Behind the Dairy Farmers’ tragic tableau
The organization argues that losing Canadian milk products is really worth crying over.
The Dairy Farmers of Canada is putting a message around quality at the forefront of its latest marketing campaign, aiming to build recognition among a broad consumer base that milk products from here are best.
In its new campaign, led by DDB, the organization is aiming to show that spilled milk (or other dairy products) actually is worth crying over – if it’s Canadian.
The main spot, called “The Dinner Party,” is appearing on TV, online and in cinemas and features a dramatic, mannequin challenge-esque tableau of a table full of people tragically weeping as image unfolds to show a pot of cheese fondue that’s tumbled over.
Canadian consumers love products like cheese, butter and ice cream but don’t necessarily think of quality milk as the key ingredient, says Victoria Cruz, marketing and retail director at the Dairy Farmers of Canada.
The campaign is the first consumer push to feature the Dairy Farmers’ new certification and marketing logo, created by Karacters Design Group. The organization retired its familiar cartoon cow in favour of a more serious corporate identity last year. The new look is meant to be more eye-catching and straightforward.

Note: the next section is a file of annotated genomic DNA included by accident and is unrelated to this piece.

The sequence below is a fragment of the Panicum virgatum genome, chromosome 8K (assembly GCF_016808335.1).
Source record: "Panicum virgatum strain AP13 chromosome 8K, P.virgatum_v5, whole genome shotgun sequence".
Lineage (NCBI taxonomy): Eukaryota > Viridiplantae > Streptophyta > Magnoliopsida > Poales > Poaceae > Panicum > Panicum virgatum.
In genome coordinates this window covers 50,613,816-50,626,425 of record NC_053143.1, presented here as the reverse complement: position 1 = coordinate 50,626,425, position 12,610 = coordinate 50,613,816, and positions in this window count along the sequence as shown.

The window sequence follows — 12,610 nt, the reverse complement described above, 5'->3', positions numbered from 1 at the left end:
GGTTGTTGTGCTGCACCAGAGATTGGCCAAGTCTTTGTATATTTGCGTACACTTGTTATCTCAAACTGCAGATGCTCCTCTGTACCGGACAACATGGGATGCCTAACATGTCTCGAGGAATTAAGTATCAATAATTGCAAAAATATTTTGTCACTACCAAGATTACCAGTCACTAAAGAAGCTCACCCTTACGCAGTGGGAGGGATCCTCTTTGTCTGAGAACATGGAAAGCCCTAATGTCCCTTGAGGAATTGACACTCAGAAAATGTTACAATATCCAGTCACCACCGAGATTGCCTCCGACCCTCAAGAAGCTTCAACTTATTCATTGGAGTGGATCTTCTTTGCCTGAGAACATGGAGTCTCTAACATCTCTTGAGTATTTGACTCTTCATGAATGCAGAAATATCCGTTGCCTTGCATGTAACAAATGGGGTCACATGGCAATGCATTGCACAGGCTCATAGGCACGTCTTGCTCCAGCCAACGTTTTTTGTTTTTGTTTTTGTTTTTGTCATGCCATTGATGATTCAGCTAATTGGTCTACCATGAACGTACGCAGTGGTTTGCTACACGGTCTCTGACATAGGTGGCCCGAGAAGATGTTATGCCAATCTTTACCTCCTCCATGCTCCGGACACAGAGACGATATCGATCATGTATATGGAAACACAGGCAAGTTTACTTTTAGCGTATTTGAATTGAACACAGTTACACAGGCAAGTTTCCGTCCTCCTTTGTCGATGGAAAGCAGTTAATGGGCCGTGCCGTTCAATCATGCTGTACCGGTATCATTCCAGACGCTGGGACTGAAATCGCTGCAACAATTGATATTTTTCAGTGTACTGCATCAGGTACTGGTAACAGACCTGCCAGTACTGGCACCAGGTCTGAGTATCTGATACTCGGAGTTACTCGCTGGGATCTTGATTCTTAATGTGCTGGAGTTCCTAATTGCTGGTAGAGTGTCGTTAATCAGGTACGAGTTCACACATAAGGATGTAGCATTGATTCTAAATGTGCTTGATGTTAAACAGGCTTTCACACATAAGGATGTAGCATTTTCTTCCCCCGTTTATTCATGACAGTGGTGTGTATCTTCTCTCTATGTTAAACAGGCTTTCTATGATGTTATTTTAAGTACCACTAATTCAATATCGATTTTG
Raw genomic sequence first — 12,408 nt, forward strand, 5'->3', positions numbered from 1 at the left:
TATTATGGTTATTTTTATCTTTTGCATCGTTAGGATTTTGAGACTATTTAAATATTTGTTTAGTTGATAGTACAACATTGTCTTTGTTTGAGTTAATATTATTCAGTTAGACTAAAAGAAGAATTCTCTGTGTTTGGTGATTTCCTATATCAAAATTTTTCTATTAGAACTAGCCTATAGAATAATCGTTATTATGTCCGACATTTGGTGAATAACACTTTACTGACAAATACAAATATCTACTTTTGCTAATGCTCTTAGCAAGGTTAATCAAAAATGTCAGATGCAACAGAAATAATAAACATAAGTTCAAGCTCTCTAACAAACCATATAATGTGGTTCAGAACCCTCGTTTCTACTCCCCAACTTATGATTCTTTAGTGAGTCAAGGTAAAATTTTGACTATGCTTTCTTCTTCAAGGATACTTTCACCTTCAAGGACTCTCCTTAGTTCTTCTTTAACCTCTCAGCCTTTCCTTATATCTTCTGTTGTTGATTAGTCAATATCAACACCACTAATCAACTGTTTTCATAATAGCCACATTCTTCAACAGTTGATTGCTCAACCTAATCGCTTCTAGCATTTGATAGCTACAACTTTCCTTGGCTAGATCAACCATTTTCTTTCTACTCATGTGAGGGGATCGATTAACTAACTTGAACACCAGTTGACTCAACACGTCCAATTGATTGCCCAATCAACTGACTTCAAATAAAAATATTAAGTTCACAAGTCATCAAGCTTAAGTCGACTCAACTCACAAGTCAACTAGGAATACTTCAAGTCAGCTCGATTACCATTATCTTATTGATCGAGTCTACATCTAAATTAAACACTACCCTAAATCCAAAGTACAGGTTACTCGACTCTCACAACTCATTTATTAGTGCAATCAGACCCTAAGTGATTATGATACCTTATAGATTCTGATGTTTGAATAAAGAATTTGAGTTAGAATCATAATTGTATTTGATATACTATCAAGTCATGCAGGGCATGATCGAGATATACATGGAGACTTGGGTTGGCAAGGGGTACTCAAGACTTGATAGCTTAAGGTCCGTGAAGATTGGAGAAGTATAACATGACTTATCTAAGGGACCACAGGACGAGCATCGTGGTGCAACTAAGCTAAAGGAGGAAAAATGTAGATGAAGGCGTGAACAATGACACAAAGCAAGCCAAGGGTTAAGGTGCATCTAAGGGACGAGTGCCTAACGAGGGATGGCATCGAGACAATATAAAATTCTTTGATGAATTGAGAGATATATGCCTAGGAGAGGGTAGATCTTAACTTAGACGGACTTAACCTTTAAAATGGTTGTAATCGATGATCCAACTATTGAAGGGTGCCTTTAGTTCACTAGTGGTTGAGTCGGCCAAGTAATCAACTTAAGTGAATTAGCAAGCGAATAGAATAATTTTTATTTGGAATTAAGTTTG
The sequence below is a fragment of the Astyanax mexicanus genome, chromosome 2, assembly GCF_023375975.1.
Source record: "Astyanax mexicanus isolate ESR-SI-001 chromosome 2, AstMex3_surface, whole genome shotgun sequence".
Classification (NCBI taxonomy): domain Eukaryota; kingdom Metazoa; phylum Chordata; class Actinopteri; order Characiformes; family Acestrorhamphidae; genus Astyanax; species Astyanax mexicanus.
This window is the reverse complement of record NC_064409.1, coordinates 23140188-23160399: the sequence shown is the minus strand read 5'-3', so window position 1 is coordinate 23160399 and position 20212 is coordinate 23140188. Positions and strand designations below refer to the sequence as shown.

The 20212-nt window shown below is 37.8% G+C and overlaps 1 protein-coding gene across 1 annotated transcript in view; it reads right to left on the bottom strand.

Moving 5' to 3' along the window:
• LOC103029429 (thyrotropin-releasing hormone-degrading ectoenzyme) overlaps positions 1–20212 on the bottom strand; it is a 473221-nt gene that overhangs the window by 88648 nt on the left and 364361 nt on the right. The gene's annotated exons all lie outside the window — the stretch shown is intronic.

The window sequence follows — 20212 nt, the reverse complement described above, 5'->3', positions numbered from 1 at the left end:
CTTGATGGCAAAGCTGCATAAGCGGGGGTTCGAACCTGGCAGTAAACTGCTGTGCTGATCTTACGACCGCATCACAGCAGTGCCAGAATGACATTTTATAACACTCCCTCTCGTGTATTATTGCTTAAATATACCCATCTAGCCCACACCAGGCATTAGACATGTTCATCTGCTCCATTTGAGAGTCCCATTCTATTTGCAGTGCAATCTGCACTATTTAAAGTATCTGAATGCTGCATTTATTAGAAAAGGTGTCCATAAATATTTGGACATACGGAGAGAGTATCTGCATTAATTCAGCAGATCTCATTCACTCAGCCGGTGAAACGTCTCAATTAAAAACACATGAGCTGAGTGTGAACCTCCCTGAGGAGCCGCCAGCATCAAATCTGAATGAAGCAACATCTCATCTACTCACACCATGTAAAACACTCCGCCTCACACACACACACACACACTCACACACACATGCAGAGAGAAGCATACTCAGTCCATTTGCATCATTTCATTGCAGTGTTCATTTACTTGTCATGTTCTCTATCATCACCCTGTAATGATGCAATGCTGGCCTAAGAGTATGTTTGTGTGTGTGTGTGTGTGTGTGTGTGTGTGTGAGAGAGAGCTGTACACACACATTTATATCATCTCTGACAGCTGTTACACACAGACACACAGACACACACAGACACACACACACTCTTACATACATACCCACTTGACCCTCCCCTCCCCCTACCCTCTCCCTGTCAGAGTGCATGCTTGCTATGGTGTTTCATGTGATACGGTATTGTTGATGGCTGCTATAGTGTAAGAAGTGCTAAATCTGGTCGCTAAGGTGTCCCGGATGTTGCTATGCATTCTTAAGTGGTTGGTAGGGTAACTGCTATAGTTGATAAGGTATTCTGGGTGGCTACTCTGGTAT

It’s also meant to make it easier for grocery shoppers to identify products made from Canadian milk, Cruz says.
The new campaign directs consumers to QualityMilk.ca, aimed at providing more information about quality standards for Canadian milk products. The site also explains the new Dairy Farmers logo and encourages consumers to look out for it on products in-store.
Tribal Worldwide Canada led website design and development, with Mirum on web platforms and deployment.
Foreign dairy products are a growing challenge for Canadian farmers. Along with some dairy products being imported from the U.S., the recent Canadian-European trade deal will allow for more cheese imports. The Dairy Farmers says that agreement would result in up to 2% of Canadian milk production – or 17,700 tonnes of cheese – no longer being produced in Canada, costing Canadian dairy farmers up to $116 million a year in perpetual lost revenues. The possibility of the Trans-Pacific Partnership would cause similar challenges for the industry here.
The “spilled milk” concept is coming to life in a 12-week campaign that includes cinemagraphs and GIFs on social and in digital OOH, along with images in print, transit shelter advertising and a takeover in Toronto’s Union Station. Initiative led media planning and buying.
DDB Public Relations is also supporting the push with a national media relations and influencer program, again focused on educating consumers about Canadian dairy quality.